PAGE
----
RAAF Unit Hong Kong began as Detachment 'A' of Base Squadron Butterworth, with a staff of 79.  The first diary entry was recorded in March 1964 when a mumps epidemic was raging amongst Unit members and their dependants. In May, there was an outbreak of cholera in the colony, and members were reminded to keep their inoculations up to date.

Sport played a big part in the lives of Unit members, and during September success was achieved in hockey, golf and ten pin bowling. In 1964, 20 orphans from the Mu Kuang orphanage at Kowloon attended the children's Christmas treat al Little Sai Wan. During February 1965, members participated in squash, darts and tennis tournaments.

12 June 1966 was an historic day for the colony when 17 inches of rain fell in 24 hours, 4 1/2, inches of which fell in one hour, causing enormous damage and the loss of 63 lives. Most RAAF families were cut off temporarily by landslides, but suffered no injuries. Unit efficiency was affected for six days.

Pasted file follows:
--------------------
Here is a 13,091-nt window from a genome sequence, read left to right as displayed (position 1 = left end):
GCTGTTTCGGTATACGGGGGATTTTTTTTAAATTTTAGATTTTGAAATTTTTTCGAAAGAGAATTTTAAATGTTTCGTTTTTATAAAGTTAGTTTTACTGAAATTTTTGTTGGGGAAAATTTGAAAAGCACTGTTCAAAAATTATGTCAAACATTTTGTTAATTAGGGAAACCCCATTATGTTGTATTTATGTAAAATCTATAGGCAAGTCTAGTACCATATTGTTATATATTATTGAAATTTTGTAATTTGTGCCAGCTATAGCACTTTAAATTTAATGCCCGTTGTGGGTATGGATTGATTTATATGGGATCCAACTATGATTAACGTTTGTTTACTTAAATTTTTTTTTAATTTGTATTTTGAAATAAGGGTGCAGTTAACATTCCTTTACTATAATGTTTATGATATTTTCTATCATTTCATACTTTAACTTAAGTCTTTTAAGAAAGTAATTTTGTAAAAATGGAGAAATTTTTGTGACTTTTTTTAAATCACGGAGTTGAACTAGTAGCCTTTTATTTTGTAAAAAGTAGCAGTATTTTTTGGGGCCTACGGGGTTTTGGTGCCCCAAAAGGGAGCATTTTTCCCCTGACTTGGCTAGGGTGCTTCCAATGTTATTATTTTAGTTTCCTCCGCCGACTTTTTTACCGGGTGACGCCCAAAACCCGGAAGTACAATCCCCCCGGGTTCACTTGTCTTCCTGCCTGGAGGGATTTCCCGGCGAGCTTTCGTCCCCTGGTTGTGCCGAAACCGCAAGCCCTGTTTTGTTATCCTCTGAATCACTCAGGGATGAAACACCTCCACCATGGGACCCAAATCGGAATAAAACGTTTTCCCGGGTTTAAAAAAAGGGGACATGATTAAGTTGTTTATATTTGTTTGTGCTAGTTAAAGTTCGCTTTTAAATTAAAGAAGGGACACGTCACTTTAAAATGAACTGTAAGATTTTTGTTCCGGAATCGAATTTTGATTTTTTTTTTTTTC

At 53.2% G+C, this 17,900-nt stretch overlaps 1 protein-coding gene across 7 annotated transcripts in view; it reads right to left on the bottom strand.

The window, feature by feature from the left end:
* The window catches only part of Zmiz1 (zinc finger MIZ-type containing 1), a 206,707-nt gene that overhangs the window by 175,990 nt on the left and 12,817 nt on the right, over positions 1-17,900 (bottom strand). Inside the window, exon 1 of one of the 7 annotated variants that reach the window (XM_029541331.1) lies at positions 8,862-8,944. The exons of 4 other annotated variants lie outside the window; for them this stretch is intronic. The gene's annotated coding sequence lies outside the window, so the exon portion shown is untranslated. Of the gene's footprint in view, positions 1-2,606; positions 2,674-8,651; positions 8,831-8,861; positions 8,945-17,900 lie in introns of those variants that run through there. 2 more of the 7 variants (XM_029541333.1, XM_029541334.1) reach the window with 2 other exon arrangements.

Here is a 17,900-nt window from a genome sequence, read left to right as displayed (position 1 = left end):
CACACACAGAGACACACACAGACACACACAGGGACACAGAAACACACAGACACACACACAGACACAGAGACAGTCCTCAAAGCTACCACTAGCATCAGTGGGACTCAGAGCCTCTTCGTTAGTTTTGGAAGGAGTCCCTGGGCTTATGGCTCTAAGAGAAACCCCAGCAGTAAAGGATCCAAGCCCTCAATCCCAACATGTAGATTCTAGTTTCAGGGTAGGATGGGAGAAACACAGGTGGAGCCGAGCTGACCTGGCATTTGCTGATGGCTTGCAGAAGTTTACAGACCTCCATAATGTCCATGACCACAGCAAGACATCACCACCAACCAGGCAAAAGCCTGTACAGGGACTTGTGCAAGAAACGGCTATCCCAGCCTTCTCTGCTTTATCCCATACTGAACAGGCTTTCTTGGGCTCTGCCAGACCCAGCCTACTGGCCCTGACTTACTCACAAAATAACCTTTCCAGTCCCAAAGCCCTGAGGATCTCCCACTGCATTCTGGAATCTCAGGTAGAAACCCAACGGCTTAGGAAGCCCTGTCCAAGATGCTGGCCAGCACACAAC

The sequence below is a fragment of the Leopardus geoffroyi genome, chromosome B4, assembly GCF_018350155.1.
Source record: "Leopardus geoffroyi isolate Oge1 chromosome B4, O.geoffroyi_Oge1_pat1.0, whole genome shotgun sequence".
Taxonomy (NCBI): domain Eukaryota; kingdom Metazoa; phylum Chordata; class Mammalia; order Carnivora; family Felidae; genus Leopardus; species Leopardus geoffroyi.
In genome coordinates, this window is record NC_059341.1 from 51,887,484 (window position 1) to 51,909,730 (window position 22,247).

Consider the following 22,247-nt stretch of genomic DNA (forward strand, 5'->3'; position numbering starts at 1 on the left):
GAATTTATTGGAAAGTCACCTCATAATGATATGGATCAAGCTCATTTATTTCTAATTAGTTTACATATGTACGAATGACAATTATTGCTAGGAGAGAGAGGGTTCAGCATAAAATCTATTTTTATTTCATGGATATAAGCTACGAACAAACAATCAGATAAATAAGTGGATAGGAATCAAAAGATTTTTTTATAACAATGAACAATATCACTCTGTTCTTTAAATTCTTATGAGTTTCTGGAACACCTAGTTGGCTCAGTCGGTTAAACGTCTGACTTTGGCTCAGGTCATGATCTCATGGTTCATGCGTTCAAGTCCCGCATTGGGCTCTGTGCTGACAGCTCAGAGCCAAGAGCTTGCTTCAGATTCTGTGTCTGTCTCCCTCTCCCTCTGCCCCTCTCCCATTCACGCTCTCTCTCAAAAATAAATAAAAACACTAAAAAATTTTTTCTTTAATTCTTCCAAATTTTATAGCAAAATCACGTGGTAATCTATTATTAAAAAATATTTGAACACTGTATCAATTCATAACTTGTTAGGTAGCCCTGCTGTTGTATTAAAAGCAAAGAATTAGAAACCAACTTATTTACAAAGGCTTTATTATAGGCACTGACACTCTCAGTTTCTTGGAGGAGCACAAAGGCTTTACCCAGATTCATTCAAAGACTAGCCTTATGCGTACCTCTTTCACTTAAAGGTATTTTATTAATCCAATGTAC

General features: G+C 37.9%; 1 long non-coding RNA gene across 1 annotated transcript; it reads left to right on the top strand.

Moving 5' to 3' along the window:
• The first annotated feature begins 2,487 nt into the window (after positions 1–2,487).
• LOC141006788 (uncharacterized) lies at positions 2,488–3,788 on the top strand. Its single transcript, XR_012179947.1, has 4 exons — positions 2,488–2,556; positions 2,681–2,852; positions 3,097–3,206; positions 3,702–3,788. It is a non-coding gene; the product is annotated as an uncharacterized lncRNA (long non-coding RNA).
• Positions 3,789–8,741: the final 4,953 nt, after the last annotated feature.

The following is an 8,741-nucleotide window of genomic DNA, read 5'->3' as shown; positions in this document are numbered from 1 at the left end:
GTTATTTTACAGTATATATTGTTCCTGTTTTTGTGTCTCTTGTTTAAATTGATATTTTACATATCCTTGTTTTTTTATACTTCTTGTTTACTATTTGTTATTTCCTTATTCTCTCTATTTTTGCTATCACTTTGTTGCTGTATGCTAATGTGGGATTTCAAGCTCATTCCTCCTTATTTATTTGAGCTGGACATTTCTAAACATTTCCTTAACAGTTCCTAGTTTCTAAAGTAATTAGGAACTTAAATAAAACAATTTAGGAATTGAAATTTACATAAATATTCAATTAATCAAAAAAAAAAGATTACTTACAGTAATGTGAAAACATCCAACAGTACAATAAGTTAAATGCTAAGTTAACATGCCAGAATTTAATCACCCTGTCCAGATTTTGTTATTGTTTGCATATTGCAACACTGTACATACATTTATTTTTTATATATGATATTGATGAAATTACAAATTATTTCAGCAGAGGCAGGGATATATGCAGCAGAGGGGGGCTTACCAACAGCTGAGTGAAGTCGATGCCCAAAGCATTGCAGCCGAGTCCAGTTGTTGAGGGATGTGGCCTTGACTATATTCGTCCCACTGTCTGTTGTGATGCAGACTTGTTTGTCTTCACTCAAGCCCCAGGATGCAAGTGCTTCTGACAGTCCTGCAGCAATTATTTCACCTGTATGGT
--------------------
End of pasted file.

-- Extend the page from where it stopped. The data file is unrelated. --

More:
During May 1967 civil disturbances and riots rocked the colony, but the only disruption to Unit members and their families was the cancellation of the high school transport for five days, as the vehicle's 219 route took it along the edge of several trouble spots. The disruptions continued throughout the following months, resulting in delays of the receipt of members' personal effects. Fruit and vegetable supplies from the mainland were cut off, doubling the cost of local supplies on the market.

Water restrictions were imposed, with supplies only available for four hours every second day.  The RAAF hirings in North Point were on the fringe of one of the main trouble areas during the civil disturbances in July 1967, but fortunately members and their families were not caught up in any incidents. The Commander British Forces placed Macau out of bounds to all service personnel. During August 1967, minor civil disturbances continued, with many bombs, both real and fake, being placed and exploded indiscriminately throughout the colony. Two tropical storms within l0 days of each other slightly relieved the water supply situation.